Thus, the action of a specific ligand depends on which conformations of the receptor the ligand stabilizes. Ligands that stabilize conformations where the intracellular portions are incompatible with G-protein activation act as antagonists, blocking activity of the receptor. Ligands that stabilize the active conformation of the receptor, where the intracellular portions are capable of activating the G-protein, act as agonists that turn on signalling from the receptor.

    Which conformations a ligand stabilizes depend largely on the shape of the molecules and how these shapes fit within the ligand binding pocket. The ligand binding pocket can either be the binding site for the endogenous ligand or it can be an allosteric site that exists on another part of the protein. Although sometimes these allosteric sites have evolved in the protein as binding sites for other endogenous ligands that can modulate the activity of the receptor, some allosteric pockets exist as a consequence of the imperfect way in which proteins fold and have no endogenous ligands.

    Much like the GPCRs, the G-protein activity depends on their shape, which in turn depends on the bound nucleotide. When bound to GDP, the G-proteins adopt an inactive conformation. When the G-proteins exchange the GDP for GTP (for example, when activated by GPCRs), the G-protein changes shape and its new shape allows it to interact with and activate other signalling proteins (such as adenylate cyclase or the PI3Ks) which can cause other changes within the cell. Eventually the G-protein, either spontaneously or through interacton with a GTPase activating protein (GAP), will hydrolyze GTP to GDP, turning off the G-protein. Thus, the high energy nature of the bound GTP is not involved in G-protein signalling; rather, it just provides a mechanism for eventually turning off activity of the G-protein.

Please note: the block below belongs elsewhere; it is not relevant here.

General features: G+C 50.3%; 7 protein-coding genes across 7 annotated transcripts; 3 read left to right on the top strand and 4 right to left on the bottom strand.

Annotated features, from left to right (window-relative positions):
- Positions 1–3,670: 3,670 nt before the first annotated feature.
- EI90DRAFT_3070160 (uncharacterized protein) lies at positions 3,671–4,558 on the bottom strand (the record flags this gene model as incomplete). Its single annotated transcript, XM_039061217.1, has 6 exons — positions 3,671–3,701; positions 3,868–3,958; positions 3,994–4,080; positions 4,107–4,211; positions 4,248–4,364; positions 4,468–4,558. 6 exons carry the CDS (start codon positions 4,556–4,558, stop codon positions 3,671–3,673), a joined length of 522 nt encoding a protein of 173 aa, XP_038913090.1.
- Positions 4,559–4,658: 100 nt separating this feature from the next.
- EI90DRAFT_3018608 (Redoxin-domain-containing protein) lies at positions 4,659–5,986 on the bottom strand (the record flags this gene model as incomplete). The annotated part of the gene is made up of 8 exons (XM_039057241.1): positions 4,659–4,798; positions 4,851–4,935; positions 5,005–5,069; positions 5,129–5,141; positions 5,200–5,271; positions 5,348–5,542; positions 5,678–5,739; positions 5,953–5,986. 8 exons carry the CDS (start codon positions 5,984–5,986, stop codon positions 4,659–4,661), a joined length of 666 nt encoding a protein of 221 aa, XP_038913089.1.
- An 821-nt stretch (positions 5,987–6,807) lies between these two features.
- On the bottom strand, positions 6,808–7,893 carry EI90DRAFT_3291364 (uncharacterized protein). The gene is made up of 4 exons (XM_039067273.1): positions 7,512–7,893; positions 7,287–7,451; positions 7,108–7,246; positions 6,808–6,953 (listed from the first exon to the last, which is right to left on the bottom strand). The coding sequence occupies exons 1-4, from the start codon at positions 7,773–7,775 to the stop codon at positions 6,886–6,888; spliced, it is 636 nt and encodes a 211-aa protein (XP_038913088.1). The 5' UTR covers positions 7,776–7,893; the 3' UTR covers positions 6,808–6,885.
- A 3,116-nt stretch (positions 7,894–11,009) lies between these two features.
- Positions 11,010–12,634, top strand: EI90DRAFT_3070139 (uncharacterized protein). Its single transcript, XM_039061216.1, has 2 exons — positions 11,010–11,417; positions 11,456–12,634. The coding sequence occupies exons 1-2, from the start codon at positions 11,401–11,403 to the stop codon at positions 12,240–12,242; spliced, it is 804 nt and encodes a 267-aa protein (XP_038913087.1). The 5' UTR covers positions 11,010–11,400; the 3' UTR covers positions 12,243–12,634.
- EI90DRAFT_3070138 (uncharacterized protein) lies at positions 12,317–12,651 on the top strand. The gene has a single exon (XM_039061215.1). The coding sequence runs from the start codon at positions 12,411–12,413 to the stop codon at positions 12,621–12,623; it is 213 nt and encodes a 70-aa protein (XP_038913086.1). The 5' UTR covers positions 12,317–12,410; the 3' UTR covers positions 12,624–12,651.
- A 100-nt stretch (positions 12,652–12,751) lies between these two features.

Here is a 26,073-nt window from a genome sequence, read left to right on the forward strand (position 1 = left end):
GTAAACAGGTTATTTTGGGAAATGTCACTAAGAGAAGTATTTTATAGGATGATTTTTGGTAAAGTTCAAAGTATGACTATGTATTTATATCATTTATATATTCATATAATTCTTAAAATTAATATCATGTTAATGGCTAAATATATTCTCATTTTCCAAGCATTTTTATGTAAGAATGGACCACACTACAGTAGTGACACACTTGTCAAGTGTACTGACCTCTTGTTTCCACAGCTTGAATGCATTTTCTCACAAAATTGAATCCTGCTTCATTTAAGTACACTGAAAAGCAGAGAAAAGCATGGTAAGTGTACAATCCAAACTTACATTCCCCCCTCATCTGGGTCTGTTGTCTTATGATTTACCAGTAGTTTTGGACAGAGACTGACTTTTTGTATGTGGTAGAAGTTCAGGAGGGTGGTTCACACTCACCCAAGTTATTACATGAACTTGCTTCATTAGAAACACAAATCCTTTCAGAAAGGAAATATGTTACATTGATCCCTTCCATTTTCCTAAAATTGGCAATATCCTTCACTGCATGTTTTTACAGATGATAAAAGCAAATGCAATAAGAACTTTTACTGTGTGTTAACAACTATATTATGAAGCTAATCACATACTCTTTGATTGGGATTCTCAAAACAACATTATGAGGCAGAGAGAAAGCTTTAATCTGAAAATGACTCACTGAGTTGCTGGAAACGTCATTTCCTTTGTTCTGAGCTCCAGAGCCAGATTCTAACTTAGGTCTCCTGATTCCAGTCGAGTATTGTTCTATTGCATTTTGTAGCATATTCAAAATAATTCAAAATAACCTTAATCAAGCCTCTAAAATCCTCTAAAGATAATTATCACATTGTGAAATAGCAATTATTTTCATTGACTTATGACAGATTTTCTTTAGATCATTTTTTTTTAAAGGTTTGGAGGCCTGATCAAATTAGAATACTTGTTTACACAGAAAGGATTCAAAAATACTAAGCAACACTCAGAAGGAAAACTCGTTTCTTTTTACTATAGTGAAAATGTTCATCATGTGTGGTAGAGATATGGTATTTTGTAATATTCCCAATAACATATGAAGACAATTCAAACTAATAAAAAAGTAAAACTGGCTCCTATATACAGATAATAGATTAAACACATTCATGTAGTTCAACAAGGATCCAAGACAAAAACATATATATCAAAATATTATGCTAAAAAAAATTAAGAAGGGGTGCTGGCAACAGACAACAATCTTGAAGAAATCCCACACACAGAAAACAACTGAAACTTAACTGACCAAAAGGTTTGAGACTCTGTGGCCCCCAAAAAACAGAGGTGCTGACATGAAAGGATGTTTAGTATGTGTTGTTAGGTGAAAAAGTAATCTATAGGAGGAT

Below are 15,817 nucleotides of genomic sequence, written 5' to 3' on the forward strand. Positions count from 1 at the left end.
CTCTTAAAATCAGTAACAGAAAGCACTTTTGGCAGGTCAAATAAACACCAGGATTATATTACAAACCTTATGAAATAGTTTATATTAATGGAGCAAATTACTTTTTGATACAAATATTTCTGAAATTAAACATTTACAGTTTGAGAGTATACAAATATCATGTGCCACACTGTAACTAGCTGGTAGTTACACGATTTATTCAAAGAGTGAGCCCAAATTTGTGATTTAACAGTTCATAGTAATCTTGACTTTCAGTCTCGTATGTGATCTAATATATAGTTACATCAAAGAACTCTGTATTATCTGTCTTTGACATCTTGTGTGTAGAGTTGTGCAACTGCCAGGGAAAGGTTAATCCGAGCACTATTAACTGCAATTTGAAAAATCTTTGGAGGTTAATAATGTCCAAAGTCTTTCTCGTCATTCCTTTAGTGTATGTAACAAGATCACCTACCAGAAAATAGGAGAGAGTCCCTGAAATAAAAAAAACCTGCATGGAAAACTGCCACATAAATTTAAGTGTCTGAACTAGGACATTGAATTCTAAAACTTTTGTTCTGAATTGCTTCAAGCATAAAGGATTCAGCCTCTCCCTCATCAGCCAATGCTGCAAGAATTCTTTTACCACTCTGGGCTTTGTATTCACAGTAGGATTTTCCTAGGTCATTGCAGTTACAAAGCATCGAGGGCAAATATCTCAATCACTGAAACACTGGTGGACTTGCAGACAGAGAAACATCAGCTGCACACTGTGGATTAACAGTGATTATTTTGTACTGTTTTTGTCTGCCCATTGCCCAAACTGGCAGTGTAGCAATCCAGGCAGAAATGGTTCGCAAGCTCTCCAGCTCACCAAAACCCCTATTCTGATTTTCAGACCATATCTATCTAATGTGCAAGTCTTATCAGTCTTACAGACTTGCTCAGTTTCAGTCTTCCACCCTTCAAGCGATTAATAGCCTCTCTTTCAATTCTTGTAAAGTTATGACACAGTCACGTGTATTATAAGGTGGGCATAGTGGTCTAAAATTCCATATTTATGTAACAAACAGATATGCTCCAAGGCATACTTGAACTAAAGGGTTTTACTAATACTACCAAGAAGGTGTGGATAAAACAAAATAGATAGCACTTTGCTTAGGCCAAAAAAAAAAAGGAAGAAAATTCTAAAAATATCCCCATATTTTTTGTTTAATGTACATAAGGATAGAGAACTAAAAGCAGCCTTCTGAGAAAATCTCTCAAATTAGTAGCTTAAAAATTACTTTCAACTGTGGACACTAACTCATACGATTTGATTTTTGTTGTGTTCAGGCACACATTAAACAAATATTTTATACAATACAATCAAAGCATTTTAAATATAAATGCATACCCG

Although it would be nice to look at all the conformations that GPCRs can adopt in their native membrane environment, the structural biology of GPCRs remains a fairly young field of research. We have a relatively small number of GPCR structures available and most of the structures are of receptors in their inactive states. It might be possible to look at some of these conformational changes computationally, however, such simulations are currently very computationally intensive. Furthermore, unlike soluble proteins where we have fairly good force fields to calculate the interactions between atoms in proteins in aqueous environments, the force fields we have for membrane environments are less reliable. Figuring out these question and others – how receptor conformation is linked to ligand binding, how various lipid molecules can modulate the conformations of the receptor, how to more effectively model receptor-ligand interactions – are active areas of research that will hopefully see important strides forward in the coming years.
    Last edited: Jul 12, 2013